Today, Halloween is a day of tricks, treats, candy, pumpkin-carving, cider-drinking and costume-wearing, but the holiday has evolved immensely from Roman and Christian influences.

Originating with Samhain, the pagan Celtic celebration of the dead and the New Year, what we know as Halloween evolved as Julius Caesar and succeeding Roman leaders conquered Celtic lands in northern Europe and Britain in the first centuries B.C. and 43 A.D.

Having their own traditions, the Romans blended their beliefs with the Celts over the course of their 400-year rule. The Romans celebrated the festival of Feralia near the end of October, honoring the passing of the dead. They also observed a day in honor of Pomona, their goddess of fruit and trees.

The apple, the symbol of Pomona, was soon incorporated into the celebrations of Samhain, and early practices derived the tradition of “bobbing” for apples that is a staple of Halloween today.

Despite Christianity spreading throughout Celtic and Roman lands over hundreds of years after Roman rule, many continued to observe Samhain, to the dismay of the church. All Saints Day was introduced by Pope Boniface IV and commemorated on May 13 to honor dead saints and martyrs, but Pope Gregory IV moved the holiday to Nov. 1 in 835 A.D., in order to replace and co-opt the Samhain festival that was still being celebrated.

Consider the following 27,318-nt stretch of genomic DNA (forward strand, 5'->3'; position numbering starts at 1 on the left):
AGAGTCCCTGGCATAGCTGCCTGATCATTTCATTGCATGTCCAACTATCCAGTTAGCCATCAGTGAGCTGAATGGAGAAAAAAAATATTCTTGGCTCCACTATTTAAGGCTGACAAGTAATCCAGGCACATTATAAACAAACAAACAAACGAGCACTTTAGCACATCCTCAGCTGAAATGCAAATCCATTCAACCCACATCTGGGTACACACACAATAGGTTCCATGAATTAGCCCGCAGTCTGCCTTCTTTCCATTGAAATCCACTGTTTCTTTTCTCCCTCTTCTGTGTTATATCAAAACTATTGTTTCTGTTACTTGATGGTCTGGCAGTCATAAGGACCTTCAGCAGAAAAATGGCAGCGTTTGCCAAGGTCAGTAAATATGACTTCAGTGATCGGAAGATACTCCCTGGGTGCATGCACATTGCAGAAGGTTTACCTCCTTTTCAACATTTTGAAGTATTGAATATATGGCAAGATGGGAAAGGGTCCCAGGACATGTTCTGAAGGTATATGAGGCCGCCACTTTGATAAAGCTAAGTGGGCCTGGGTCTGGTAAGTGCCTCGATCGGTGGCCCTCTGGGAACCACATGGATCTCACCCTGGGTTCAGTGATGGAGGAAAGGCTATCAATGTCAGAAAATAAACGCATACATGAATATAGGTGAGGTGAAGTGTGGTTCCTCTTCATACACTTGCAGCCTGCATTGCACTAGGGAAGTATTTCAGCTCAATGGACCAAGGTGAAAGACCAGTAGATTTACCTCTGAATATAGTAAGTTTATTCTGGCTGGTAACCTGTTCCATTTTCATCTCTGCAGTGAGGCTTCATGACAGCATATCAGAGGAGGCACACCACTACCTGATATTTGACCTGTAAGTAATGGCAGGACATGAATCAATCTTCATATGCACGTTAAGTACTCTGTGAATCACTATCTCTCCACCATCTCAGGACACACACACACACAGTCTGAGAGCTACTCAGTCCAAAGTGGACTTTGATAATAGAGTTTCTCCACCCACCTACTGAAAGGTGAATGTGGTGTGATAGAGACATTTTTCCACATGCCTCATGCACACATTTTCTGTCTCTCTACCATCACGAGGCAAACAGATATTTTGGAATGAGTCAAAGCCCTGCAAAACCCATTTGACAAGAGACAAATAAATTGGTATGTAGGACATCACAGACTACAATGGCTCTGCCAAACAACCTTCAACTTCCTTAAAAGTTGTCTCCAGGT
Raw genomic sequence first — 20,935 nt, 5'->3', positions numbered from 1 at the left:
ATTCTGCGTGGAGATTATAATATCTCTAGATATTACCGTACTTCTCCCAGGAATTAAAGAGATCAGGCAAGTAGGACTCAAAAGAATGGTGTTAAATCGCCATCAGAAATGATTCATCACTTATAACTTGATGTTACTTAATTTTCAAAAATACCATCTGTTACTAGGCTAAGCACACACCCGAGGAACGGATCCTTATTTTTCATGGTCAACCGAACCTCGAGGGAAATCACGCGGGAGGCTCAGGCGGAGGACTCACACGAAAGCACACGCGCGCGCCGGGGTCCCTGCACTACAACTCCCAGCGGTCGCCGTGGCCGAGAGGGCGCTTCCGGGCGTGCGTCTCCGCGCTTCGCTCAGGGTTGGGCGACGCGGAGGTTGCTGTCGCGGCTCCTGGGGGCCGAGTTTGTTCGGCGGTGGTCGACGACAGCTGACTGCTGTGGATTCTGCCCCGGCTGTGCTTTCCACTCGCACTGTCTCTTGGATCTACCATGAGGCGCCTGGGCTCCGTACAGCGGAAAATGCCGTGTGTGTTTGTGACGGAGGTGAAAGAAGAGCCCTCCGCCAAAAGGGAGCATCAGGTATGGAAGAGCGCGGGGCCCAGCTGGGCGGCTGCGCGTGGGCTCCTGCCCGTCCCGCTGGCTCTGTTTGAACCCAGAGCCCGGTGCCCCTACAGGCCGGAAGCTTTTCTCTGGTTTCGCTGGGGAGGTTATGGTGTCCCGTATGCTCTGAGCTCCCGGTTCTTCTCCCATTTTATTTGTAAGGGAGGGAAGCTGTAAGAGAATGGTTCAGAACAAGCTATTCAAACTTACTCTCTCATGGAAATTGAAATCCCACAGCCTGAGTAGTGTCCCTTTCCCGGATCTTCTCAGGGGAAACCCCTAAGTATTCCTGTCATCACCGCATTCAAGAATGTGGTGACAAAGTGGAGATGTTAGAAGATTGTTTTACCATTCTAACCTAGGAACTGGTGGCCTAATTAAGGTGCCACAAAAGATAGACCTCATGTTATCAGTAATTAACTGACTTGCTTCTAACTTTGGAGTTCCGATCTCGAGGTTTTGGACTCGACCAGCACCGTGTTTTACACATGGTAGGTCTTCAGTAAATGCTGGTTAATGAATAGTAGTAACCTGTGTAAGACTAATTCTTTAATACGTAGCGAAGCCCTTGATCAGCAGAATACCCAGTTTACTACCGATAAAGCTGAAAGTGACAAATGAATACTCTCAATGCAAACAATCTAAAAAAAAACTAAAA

All Saints Day, as a church-sanctioned holiday of the dead, pleased the church, but people continued commemorating the holiday with the pagan traditions of Samhain, including lighting bonfires, holding parades and dressing up in costume.

All Saints day was known as All Hallows, or All Hallowmas, in Old English. As Samhain was celebrated on Oct. 31, the day before All Saints day, the day became known as All Hallows Eve. Later, the term was made into the contraction, Halloween.

Nov. 2 was instituted as All Souls Day in 1000 A.D., to honor the dead that were not saints. An All Souls Day tradition was to go “a-souling,” where the poor would ask for food door to door, in exchange for praying for the souls of dead relatives to go to heaven. The church preferred this practice to those of the pagans. The poor were given “soul cakes” for their prayers, or sometimes for a song and dance. Children would also often perform for food, ale, or money.

However, people soon began celebrating the saintly and non-saintly dead on Nov. 1, Hallowmas/All Saints Day.

Learn more about Halloween: Pagan Beginnings, From Europe to America.